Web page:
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Wednesday, 24 May 2017 10:22

Be A Big Lake Beater

We caught up with Wayne Swinscoe at Meadowlands Fishery for a lesson in catching winning weights of silvers on deep venues.

 

MF: What’s the difference between tackling large and deep venues like this one here at Meadowlands, compared to your average 5ft to 6ft deep commercial pond? 

WAYNE SWINSCOE: I think the main thing is the fact that you are much more exposed to the elements on venues like this. Larger bodies of water are affected much more by the wind. That means they can really tow at times. Being anything from eight to 15 feet deep also means you have to be much more positive and robust in your approach. 

On shallower lakes, you can use much lighter pole floats so you can lay them in nicely. On a lake like this one, you have to be much more positive and lower heavier floats in to get a bait down to the catching area. The extra depth and undertow also mean the way you feed and where you choose to fish plays a crucial part.  

swinno lift bite MF May 16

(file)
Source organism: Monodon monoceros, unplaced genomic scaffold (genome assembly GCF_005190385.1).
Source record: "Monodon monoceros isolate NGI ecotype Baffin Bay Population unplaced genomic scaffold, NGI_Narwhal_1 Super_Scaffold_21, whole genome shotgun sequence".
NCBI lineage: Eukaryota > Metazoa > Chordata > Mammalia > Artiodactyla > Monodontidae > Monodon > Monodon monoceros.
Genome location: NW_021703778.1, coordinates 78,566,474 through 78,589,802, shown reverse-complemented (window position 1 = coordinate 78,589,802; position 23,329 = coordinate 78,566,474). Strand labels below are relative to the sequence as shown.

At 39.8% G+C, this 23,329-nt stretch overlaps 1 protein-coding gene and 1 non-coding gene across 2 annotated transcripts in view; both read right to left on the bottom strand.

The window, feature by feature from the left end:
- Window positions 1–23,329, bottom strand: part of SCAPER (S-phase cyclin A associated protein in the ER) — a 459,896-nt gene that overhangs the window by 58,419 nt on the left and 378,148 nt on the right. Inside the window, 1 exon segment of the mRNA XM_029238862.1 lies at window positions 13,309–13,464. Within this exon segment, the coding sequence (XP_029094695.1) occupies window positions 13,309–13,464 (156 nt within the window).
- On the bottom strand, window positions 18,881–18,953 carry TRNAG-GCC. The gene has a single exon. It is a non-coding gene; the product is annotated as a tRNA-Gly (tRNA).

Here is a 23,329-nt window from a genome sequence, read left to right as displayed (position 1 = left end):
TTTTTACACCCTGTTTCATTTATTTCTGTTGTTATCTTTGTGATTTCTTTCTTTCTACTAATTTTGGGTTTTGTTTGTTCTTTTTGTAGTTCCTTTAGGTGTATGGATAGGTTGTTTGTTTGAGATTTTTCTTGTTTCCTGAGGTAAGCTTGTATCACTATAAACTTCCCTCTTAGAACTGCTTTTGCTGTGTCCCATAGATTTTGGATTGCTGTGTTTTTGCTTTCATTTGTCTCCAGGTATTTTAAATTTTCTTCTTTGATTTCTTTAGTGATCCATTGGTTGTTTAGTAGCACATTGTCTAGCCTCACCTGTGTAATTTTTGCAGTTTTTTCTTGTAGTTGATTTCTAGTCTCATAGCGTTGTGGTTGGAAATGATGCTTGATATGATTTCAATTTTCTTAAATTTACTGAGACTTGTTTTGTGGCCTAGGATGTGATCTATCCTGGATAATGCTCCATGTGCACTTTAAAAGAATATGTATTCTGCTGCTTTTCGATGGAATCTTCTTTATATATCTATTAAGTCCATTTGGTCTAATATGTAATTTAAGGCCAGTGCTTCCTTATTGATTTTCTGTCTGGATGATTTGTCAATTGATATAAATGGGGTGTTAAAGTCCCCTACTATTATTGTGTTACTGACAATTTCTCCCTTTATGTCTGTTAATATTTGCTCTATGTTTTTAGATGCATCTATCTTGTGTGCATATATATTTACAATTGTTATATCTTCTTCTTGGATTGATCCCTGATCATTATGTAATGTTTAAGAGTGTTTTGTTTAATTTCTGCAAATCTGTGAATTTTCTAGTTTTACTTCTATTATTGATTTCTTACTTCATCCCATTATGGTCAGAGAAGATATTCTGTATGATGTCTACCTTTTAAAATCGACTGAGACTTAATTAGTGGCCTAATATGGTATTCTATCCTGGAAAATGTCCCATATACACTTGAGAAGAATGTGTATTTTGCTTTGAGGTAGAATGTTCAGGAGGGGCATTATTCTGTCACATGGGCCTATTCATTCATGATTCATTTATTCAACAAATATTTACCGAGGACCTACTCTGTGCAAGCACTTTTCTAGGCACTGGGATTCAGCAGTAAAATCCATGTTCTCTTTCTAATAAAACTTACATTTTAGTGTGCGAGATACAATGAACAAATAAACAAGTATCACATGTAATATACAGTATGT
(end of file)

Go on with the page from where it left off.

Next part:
A lot of Swinno's bites are left bites.


What would be your typical target? 

You can expect silver-fish weights of 40lb or more on these waters, so they can play a massive part even if carp are also required to make the frame. To catch the bigger weights you’ll usually need bream and skimmers. These are the main weight builders. However, you could easily catch 20lb-plus of roach here on Lambsdown, so they cannot be ignored either. Bonus tench, hybrids and big perch are also on the cards, but I always treat these as a bonus as you cannot target them specifically. 

 

How many swims would you typically plumb up?

I think one or two pole swims are ample on big waters like this. That could be one short and one long, or one left and one right at 10 o’clock and 2 o’clock angles. It all depends on the conditions – and don’t forget the wind normally picks up later in the day, so you always need to try and anticipate what’s going to happen later on. 

Some days, just like today, conditions are less than favourable and that’s when I will concentrate all my efforts down one hole. I would rather do that and work one swim than spread things all over the place and never be quite sure where I should be fishing.